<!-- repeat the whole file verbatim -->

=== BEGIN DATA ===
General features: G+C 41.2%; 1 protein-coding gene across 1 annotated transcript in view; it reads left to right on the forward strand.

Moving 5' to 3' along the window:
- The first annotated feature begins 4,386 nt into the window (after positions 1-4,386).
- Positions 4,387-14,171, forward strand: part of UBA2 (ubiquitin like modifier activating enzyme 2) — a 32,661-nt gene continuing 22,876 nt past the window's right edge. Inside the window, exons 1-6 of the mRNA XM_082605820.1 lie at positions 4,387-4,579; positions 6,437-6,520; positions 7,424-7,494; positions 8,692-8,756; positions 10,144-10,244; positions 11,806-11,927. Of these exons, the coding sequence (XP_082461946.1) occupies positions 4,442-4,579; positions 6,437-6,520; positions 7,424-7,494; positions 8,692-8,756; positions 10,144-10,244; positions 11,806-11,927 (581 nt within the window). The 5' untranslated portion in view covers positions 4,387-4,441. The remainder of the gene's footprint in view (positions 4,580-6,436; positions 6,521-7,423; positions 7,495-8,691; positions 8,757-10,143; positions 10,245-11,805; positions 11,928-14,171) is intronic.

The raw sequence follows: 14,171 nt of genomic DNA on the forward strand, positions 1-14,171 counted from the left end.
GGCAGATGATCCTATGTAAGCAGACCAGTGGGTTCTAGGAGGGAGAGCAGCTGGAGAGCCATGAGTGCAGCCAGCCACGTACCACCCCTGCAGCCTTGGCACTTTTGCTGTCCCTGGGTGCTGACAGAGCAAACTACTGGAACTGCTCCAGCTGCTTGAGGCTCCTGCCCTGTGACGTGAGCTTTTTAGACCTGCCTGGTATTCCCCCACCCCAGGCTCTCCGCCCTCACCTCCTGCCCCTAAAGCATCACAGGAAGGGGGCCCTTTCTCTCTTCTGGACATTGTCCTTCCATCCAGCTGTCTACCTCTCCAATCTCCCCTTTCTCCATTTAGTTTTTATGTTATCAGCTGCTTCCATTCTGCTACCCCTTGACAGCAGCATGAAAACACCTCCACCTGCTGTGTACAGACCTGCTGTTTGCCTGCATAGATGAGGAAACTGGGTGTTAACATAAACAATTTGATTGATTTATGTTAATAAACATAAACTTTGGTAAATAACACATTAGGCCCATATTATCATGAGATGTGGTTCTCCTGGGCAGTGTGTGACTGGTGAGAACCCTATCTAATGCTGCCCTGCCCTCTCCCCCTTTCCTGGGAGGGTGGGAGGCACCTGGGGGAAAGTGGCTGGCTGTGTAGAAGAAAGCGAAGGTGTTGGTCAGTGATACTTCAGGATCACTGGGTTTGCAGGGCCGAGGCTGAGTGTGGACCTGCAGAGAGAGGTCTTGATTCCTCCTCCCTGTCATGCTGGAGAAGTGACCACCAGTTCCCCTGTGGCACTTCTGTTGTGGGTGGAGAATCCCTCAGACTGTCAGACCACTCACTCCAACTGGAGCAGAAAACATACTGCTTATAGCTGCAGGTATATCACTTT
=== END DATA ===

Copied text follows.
General features: G+C 41.2%; 1 protein-coding gene across 1 annotated transcript in view; it reads left to right on the forward strand.

Moving 5' to 3' along the window:
- The first annotated feature begins 4,386 nt into the window (after positions 1-4,386).
- Positions 4,387-14,171, forward strand: part of UBA2 (ubiquitin like modifier activating enzyme 2) — a 32,661-nt gene continuing 22,876 nt past the window's right edge. Inside the window, exons 1-6 of the mRNA XM_082605820.1 lie at positions 4,387-4,579; positions 6,437-6,520; positions 7,424-7,494; positions 8,692-8,756; positions 10,144-10,244; positions 11,806-11,927. Of these exons, the coding sequence (XP_082461946.1) occupies positions 4,442-4,579; positions 6,437-6,520; positions 7,424-7,494; positions 8,692-8,756; positions 10,144-10,244; positions 11,806-11,927 (581 nt within the window). The 5' untranslated portion in view covers positions 4,387-4,441. The remainder of the gene's footprint in view (positions 4,580-6,436; positions 6,521-7,423; positions 7,495-8,691; positions 8,757-10,143; positions 10,245-11,805; positions 11,928-14,171) is intronic.

The raw sequence follows: 14,171 nt of genomic DNA on the forward strand, positions 1-14,171 counted from the left end.
GGCAGATGATCCTATGTAAGCAGACCAGTGGGTTCTAGGAGGGAGAGCAGCTGGAGAGCCATGAGTGCAGCCAGCCACGTACCACCCCTGCAGCCTTGGCACTTTTGCTGTCCCTGGGTGCTGACAGAGCAAACTACTGGAACTGCTCCAGCTGCTTGAGGCTCCTGCCCTGTGACGTGAGCTTTTTAGACCTGCCTGGTATTCCCCCACCCCAGGCTCTCCGCCCTCACCTCCTGCCCCTAAAGCATCACAGGAAGGGGGCCCTTTCTCTCTTCTGGACATTGTCCTTCCATCCAGCTGTCTACCTCTCCAATCTCCCCTTTCTCCATTTAGTTTTTATGTTATCAGCTGCTTCCATTCTGCTACCCCTTGACAGCAGCATGAAAACACCTCCACCTGCTGTGTACAGACCTGCTGTTTGCCTGCATAGATGAGGAAACTGGGTGTTAACATAAACAATTTGATTGATTTATGTTAATAAACATAAACTTTGGTAAATAACACATTAGGCCCATATTATCATGAGATGTGGTTCTCCTGGGCAGTGTGTGACTGGTGAGAACCCTATCTAATGCTGCCCTGCCCTCTCCCCCTTTCCTGGGAGGGTGGGAGGCACCTGGGGGAAAGTGGCTGGCTGTGTAGAAGAAAGCGAAGGTGTTGGTCAGTGATACTTCAGGATCACTGGGTTTGCAGGGCCGAGGCTGAGTGTGGACCTGCAGAGAGAGGTCTTGATTCCTCCTCCCTGTCATGCTGGAGAAGTGACCACCAGTTCCCCTGTGGCACTTCTGTTGTGGGTGGAGAATCCCTCAGACTGTCAGACCACTCACTCCAACTGGAGCAGAAAACATACTGCTTATAGCTGCAGGTATATCACTTT